For more information on monetary policy, see Foreign Exchange for Expats in Japan.

 

Savings accounts

As far as savings accounts are concerned, interest rates are close to nil, and they have been so for over 20 years. An easy-access savings account would get you 0.10% (gross) while a 1-year term deposit would land you with a return of 0.20%.

As the times of no-inflation seem to be behind, Japanese savers are likely to be hit unless they invest their Japanese Yens in riskier assets.

 

Nippon Individual Savings Accounts (NISAs)

In 2014, the Government launched Nippon Individual Savings Accounts (NISAs), wherein you can invest in most listed securities, covering shares, bonds and exchange traded funds (ETFs), but not just cash. It is inspired from UK Individual Savings Accounts (ISAs).

To open an NISA, you must:

The maximum amount you can invest in an NISA is ¥1m per year. If you use your NISA allowance every year, the maximum tax-free investment you can make is ¥5m. Investments are tax-free until the end of the fourth year following that in which the investment is made.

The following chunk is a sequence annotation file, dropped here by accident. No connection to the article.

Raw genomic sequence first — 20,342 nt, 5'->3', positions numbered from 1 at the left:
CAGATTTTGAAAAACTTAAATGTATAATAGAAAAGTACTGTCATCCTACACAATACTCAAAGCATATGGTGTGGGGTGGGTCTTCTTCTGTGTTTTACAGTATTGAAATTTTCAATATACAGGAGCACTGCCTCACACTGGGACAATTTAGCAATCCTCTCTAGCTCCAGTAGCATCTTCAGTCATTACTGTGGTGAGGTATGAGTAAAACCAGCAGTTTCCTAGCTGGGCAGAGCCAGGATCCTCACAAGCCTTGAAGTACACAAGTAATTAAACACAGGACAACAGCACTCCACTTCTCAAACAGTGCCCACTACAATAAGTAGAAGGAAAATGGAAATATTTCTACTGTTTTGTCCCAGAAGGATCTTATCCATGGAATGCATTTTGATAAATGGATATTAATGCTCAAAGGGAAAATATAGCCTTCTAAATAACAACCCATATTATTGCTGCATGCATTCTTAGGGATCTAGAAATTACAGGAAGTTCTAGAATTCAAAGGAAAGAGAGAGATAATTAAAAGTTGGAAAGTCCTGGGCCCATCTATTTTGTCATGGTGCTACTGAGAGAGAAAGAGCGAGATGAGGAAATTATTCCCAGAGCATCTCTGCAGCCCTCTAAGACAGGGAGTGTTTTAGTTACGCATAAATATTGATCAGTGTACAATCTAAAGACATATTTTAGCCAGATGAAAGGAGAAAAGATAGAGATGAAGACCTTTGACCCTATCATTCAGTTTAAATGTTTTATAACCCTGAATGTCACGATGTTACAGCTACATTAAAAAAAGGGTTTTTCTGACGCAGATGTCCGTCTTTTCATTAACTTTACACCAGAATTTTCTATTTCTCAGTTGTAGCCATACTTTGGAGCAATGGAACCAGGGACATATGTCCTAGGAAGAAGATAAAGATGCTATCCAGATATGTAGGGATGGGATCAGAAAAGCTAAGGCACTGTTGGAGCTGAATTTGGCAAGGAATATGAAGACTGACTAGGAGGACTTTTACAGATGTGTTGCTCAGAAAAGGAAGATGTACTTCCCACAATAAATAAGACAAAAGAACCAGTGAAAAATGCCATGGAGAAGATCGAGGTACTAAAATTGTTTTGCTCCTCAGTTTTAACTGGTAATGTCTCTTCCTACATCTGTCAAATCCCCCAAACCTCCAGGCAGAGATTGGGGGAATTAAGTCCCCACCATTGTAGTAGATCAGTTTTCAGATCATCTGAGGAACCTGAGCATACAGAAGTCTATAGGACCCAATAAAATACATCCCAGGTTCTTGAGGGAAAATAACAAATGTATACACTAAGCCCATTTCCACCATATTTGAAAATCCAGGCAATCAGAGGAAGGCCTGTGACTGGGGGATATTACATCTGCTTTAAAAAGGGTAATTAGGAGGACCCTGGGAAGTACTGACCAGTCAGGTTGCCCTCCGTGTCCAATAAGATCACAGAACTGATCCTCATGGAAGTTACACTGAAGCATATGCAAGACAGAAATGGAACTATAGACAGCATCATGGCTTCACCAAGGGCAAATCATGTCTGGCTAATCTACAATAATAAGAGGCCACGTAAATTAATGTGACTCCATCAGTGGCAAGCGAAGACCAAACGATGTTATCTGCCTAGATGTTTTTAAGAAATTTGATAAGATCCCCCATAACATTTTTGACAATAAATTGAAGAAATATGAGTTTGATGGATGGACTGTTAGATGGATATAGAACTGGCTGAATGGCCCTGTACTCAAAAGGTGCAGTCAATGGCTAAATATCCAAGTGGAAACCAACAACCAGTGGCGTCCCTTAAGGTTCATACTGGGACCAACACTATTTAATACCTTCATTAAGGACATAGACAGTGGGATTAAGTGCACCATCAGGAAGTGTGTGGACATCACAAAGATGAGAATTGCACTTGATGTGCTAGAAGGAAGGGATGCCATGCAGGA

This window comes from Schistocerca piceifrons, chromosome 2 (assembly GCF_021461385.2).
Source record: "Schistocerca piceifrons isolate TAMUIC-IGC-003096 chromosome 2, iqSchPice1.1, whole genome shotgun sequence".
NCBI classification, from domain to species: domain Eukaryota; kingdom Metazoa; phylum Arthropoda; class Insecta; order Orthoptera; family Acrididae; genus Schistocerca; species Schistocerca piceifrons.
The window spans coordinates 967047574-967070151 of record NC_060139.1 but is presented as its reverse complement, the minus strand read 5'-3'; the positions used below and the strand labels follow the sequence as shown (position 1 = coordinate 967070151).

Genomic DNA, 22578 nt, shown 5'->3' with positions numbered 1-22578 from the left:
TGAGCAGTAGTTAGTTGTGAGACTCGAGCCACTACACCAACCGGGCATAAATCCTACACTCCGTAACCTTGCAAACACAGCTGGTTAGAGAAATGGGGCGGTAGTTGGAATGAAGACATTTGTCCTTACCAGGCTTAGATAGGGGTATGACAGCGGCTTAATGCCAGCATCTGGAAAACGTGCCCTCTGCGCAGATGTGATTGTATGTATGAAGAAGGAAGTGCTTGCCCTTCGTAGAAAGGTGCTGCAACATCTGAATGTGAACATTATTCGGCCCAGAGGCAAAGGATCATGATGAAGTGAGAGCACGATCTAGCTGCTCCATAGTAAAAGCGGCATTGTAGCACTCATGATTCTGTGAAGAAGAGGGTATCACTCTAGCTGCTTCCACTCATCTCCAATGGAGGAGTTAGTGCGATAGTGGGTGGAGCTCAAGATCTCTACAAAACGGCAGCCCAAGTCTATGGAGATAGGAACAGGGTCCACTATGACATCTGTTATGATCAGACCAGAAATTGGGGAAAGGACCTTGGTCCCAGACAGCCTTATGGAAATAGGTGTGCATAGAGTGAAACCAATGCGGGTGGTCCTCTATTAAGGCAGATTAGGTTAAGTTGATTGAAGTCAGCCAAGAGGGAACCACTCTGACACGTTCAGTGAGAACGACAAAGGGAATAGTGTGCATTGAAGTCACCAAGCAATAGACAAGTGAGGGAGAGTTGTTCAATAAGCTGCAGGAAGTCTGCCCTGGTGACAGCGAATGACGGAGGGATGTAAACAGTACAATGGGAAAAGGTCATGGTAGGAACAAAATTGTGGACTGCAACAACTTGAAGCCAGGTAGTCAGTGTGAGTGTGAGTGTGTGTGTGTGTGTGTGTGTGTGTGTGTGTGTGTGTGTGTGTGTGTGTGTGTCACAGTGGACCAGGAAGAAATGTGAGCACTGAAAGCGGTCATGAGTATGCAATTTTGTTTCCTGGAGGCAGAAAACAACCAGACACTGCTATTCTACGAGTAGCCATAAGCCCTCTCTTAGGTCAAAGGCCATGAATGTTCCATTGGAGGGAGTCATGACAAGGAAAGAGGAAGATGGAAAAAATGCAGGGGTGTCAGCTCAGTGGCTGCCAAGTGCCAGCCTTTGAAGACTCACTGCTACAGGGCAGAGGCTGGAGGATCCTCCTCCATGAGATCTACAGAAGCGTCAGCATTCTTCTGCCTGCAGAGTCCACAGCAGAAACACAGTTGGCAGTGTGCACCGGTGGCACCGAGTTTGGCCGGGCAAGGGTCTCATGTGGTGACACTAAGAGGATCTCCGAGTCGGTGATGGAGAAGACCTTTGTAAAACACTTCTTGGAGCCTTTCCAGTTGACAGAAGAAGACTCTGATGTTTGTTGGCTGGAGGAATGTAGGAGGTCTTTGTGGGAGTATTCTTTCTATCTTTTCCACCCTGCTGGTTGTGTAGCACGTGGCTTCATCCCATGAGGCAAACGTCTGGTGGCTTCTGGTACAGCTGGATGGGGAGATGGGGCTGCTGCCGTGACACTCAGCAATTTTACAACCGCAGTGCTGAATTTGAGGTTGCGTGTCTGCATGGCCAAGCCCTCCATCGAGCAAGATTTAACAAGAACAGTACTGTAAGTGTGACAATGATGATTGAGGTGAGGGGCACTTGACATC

Example

Ann invests in Japanese shares through an NISA on 1 February 2014.

The tax-free period for this investment will expire on 31 December 2018.

You are free to sell your investments at any time, but the proceeds cannot be reinvested in the tax-free allowance. Capital losses within an NISA are not deductible.

 

Japanese securities (costs)

Do consider carefully the applicable transaction costs if you wish to trade Japanese securities. Japan is not necessarily an expensive country in that respect.

Here are the main costs you should be aware of:

There is no Financial Transactions Tax (FTT) in Japan since 1999.

 

Japanese securities (overview)

The main stock index in Japan is the Nikkei 225. It soared to ultra-high levels in the run-up to its 1990 peak. Since then, it kept going down while Japan’s inflation was broadly nil. In real terms, however, share prices fell to very low levels between 2009 and 2012, as the index was anchored at around 9000.